For all intents and purposes, the raptor seen in Dr. Grant’s dream in Jurassic Park /// was intentionally color-dulled for the dream sequence, as pointed out in the film commentary in order to make it similar in appearance to the raptors that Dr. Grant saw on Isla Nublar. Could this perhaps be the male Velociraptor in his eyes? Maybe; Dr. Grant never saw the male raptors from The Lost World, so this could perhaps be the male raptor that he never saw, which may have existed on Isla Nublar due to the gender-changing abilities in Jurassic Park.

It is speculated that the true Velociraptor, or Deinonychus in this case, may in fact have been completely feathered when it was first cloned by InGen, and it was genetically modified to match the public conception of dinosaurs at the time. Though highly speculative, the inference is supported due to the fact that InGen ultimately chose V. a. nublarensis for the park setting rather than V. a. sornaensis. However, as this is not a confirmation. We must also answer this question: “Which came first: V. a. sornaensis, or V. a. nublarensis?” Though we have no way of knowing for sure, it is presumed that V. a. sornaensis came first. We only say this because it is a logical assessment with scientific backing for feathered maniraptorans such as V. mongoliensis possessing quill knobs on their forearms due to recent paleontological evidence.

The differences between the two species are not limited to their coloration and physical characteristics; it is possible that their levels of intelligence and their social structure are also different. However, this is a matter of debate that, unfortunately, requires a lot of speculation. While V. a. sornaensis work together in highly communicable packs with no intraspecific competition in their social structure, V. a. nublarensis engage in in-fighting, and higher-ranking members of the pack seem to regularly assert their dominance, as seen in both 1993 (one raptor nipping at another as they entered the kitchen) and in 1997 (when two raptors got into a scrap while trying to make a meal of Dr. Sarah Harding. It is likely that V. a. nublarensis still communicated with each other, though it was probably through more nonvocal means such as body language or similar.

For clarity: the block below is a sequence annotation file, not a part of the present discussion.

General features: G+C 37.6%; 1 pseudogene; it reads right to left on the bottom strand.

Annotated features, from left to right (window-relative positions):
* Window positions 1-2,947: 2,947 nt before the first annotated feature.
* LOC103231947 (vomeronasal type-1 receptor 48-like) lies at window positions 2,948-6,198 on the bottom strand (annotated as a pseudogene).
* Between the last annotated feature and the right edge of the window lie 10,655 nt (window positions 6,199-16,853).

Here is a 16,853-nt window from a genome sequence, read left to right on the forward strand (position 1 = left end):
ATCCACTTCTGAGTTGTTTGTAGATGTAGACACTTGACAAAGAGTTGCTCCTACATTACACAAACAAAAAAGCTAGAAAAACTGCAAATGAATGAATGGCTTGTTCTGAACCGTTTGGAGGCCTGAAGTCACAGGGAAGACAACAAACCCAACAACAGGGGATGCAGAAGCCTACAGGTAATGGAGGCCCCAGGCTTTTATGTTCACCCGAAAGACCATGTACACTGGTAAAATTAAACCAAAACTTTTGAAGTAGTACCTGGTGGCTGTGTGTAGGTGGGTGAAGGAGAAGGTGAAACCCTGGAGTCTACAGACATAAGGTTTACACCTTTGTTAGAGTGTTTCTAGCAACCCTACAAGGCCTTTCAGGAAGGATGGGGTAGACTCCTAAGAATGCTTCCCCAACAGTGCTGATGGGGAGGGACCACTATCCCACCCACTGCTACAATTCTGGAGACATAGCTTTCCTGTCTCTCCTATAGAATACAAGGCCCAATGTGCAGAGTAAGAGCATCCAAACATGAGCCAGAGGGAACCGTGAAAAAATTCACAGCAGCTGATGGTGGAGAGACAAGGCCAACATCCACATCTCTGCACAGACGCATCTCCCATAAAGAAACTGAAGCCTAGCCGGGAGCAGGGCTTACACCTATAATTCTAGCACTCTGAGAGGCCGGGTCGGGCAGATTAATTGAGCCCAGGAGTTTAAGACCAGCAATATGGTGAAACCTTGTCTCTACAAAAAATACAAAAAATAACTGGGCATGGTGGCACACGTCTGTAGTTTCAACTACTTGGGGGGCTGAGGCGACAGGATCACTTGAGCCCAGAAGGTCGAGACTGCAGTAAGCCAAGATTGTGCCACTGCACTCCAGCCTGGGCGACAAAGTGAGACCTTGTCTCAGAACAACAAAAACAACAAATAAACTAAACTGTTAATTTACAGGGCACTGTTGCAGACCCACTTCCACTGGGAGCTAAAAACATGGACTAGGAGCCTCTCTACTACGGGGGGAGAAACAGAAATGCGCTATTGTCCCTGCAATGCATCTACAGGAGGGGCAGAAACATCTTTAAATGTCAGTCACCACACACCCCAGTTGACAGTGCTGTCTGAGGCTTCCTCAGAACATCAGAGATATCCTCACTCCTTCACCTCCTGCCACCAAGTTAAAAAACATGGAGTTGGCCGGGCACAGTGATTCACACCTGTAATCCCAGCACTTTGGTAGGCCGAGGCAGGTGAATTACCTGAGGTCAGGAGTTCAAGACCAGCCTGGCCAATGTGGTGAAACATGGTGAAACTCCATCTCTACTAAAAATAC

Inferences point out that the social structure of V. a. sornaensis, from what is seen in the films, was largely obeyed by all raptors within the pack shown. However, when Dr. Alan Grant used a replica of a Velociraptor‘s resonating chamber, a single raptor broke rank, possibly confused by the sounds being made by Dr. Grant, but was reminded of its place immediately by the female raptor with the group. More importantly, the raptor was corrected without the use of violence, almost surely testament to the significance of pack hierarchy among this breed of raptor. Unlike with the V. a. nublarensis, no in-fighting whatsoever has ever been observed among the V. a. sornaensis. Though it is all but definitive that V. a. sornaensis were more vocal with each other, using a “language” to coordinate their attacks to a greater degree than the V. a. nublarensis, we cannot rule out that V. a. nublarensis had similar communicative abilities as little of them is seen.

Based on evidence in the film, speculation has arisen that V. a. sornaensis may understand humans and their environments, at least to a greater degree than V. a. nublarensis. These understandings stem from the fact that a lone male was sent to hunt Dr. Alan Grant and company in 2001, and used a former laboratory environment to its advantage, hiding behind a glass tank and remaining perfectly still in order to scare Amanda Kirby. This in and of itself implies that V. a. sornaensis has a greater understanding of human emotions and are adapted to respond to them. They also used their knowledge of humans to try to lure Amanda Kirby into a trap by leaving Udesky alive as bait, that is, until he had outlived his usefulness.

Though less common, we also see this with V. a. nublarensis; one of the Raptors in 1993 hid herself from view until Dr. Ellie Sattler had turned her back to it, distracted by her success at restoring power to the park. However, after this, V. a. nublarensis is only observed opening doors, smashing and digging through obstacles, and utilizing tall grass as cover. Otherwise, all that we see of V. a. nublarensis hunting patterns is when they hunted Robert Muldoon in the jungles of Isla Nublar; Alan, Ellie, Tim, and Lex in the Visitor Center at Jurassic Park; and even when hunting Ian, Sarah, Kelly, and the InGen Hunters on Isla Sorna. Though this does lend credibility to their complex hunting patterns, at least compared to other carnivorous dinosaurs in the films, they are not nearly as complex as the hunting behaviors displayed by V. a. sornaensis.